It was a mixture of Mello Yello Drag Racing Series regulars, and some minor league drivers, but it was fun. The first thing I learned was how loud these cars really are. I’ve been to NASCAR races, and I’ve heard the engines running, but NHRA engines are so much louder than I had thought. For a while, I was standing in the spectator area on track level, and as they warmed up, you felt the vibrations of the engine. I’m standing about 75 feet away from the starting line, and when they went by, you felt it in every part of your body, a split second after they passed you. Needless to say, it was AWESOME!
One thing I did enjoy was checking out the different kinds of cars, from top fuel dragsters, to super stocks,to funny cars, The scoreboard tells the fans who won, and what their times and speeds were, each side having its own scoreboard with lights around the sponsor logo to tell you who won.I also checked out the tires on these cars, and man, they are huge! They look like they are twice the size of NASCAR tires.Speaking of which, I got a chance to check out the new Gen 6 Sprint Cup car, as Clint Bowyer’s Toyota Camry show car made an appearance…it looks amazing! They even had a jet dragster, but I didn’t get to see it on the track…oh well.One of the fun things about these events is that you can check out the pit area, so I did, checked out all sorts of cars, and the various equipment and stages of preparation and equipment used in them. Impact Racing had a booth there, and they had the various designs of helmets sold for race use. Aside from NASCAR, IndyCar and motocross designs, they had drag racing helmets. Drag racing helmets feature a visor design similar to wrap-around sunglasses. Top fuel and funny cars have their own designs, with funny car having an air filer, since the nitro-methane engine sits in front of the driver, instead of behind, like in a top fuel dragster. Many of the teams sell off equipment from the cars after the various events are done, and I took full advantage, acquiring a timing belt from Bob Tasca’s Motorcraft Funny car, this one used in his first qualifying session at the Ford Thunder Valley Nationals in Bristol Tennessee. This run he had a 4.15 second, 306 MPH run. This thing is HUGE, measuring over 64 inches in circumference and 3 inches across.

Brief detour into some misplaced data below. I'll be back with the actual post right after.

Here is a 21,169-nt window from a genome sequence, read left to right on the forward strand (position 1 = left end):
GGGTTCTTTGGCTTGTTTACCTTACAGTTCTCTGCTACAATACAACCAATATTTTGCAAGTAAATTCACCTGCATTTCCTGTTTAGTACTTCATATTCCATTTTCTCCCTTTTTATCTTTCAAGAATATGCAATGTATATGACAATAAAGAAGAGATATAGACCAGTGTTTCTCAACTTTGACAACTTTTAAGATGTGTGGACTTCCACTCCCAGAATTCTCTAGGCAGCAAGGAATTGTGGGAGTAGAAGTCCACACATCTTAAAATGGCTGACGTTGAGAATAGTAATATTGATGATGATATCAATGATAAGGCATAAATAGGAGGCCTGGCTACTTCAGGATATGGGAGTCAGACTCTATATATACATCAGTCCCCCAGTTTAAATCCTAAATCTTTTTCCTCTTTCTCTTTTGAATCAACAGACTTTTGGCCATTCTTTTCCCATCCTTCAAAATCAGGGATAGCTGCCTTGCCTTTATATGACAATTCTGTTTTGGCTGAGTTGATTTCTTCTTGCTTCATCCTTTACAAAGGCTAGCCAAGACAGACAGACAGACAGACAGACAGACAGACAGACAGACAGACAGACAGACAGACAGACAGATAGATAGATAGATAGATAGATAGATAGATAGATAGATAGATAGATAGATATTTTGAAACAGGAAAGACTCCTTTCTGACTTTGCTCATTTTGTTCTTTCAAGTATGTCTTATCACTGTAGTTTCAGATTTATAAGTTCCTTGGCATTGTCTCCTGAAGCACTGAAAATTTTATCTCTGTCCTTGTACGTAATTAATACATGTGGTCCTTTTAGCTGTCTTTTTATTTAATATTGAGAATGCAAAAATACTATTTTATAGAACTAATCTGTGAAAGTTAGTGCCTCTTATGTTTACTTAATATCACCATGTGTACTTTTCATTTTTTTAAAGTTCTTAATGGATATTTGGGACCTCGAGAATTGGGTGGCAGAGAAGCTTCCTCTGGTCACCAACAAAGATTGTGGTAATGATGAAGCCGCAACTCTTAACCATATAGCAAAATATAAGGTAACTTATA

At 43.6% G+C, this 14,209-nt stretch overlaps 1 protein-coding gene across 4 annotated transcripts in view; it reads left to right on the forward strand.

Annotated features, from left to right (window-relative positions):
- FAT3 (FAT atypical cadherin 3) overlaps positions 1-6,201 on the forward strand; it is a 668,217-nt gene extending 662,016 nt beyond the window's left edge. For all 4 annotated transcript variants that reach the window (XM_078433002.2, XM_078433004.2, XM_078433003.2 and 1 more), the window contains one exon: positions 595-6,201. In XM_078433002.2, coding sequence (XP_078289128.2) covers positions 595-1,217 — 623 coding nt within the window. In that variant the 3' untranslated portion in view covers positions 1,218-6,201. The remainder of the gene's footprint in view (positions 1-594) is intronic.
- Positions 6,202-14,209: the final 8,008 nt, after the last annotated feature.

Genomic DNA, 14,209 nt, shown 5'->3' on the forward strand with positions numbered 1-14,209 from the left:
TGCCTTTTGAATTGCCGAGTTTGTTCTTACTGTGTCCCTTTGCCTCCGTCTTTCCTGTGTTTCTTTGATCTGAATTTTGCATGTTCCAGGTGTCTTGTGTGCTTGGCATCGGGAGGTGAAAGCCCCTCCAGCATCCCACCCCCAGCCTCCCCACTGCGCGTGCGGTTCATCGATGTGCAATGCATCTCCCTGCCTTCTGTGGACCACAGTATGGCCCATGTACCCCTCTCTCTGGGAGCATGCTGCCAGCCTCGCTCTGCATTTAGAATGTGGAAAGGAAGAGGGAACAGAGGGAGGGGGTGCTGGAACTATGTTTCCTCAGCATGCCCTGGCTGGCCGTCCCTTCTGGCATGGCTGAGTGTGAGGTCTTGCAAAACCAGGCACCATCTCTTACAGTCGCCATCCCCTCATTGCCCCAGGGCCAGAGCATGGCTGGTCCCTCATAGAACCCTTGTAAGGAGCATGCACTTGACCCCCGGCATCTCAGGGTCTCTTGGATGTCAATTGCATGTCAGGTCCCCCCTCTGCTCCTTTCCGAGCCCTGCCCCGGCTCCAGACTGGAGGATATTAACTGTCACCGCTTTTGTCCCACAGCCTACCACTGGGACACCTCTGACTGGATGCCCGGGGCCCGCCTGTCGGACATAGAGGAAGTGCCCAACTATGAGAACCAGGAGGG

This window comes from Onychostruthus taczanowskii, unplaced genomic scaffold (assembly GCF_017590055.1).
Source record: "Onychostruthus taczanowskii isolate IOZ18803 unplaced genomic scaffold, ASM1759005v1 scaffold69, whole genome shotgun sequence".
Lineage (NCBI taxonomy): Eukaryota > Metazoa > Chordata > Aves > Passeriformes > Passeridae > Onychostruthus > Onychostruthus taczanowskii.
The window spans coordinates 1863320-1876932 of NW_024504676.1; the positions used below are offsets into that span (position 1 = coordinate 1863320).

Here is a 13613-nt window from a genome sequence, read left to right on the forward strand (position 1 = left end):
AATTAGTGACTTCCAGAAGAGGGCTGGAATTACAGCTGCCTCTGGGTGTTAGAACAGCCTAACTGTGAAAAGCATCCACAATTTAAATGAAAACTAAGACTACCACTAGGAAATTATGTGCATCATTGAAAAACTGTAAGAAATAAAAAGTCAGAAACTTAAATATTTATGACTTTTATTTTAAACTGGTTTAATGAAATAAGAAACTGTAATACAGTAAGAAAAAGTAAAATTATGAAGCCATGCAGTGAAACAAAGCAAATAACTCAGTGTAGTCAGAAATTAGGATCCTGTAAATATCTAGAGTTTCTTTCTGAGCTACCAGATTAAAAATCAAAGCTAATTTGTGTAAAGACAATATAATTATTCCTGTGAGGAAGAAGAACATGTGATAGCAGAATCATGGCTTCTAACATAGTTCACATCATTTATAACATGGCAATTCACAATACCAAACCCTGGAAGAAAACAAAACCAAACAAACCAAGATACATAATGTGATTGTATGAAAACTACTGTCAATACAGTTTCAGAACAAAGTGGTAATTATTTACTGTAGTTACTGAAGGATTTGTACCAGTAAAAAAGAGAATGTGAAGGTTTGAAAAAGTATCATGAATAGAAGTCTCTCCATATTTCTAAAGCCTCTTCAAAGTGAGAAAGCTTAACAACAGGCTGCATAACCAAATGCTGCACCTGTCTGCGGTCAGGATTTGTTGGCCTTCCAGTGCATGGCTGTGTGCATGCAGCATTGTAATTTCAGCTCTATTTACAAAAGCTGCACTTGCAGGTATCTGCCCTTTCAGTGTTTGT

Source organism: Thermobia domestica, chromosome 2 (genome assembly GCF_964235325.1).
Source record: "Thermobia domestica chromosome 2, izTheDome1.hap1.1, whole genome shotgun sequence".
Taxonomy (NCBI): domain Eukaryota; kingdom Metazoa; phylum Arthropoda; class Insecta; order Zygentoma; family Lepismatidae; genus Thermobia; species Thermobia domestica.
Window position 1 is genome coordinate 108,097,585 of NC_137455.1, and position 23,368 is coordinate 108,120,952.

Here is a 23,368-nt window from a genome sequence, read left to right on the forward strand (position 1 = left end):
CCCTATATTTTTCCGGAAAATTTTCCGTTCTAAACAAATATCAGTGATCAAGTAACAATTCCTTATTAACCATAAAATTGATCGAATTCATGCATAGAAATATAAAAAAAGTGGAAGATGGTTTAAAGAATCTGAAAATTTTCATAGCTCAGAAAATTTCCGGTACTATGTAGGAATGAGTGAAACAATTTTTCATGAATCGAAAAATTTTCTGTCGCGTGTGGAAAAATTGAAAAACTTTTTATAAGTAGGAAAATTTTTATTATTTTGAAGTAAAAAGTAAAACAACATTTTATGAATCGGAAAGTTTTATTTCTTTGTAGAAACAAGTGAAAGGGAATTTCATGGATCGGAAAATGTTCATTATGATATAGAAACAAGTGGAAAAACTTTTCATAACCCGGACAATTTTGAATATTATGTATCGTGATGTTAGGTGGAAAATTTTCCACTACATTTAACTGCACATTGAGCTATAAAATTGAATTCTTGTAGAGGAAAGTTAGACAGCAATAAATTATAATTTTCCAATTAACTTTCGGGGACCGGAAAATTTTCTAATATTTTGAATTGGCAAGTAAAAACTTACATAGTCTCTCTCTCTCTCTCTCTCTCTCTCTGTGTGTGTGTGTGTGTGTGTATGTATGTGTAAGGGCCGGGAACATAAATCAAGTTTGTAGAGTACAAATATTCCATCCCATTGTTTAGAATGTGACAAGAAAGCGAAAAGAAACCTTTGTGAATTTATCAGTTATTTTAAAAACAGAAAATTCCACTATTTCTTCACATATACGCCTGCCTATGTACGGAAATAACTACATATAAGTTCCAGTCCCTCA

As well as an ignition coil and a spark plug from Morgan Lucas Racing. Ignition coils are used to turn on cars in general, but this MSD 8142 is designed to fire up these 8000 horsepower engines, which need a lot of electricity to start and operate. I was fortunate enough to have Tony Schumacher and Ron Capps autograph it in person.
My VIP ticket got me into the Don Schumacher Racing hospitality area. That was a lot of fun. We got to watch his car get prepared. Since the U.S. Army is his primary sponsor, DSR had some Army recruiters and soldiers speak. Though speaking to a crowd is not always easy when you have 2 8000 horsepower cars racing nearby. Then Tony Schumacher got up and gave a speech, and discussed his helmet, which prompted this question from me:
Afterwards, I was able to get a photo with him,and got to watch the engine test. This video looks tame, but unless you see it in person, you don’t have any idea how loud it really is, and I was 15 feet away when I shot that video!
Then I had dinner,and called it a day. I had a great time, and I will go back any chance I get!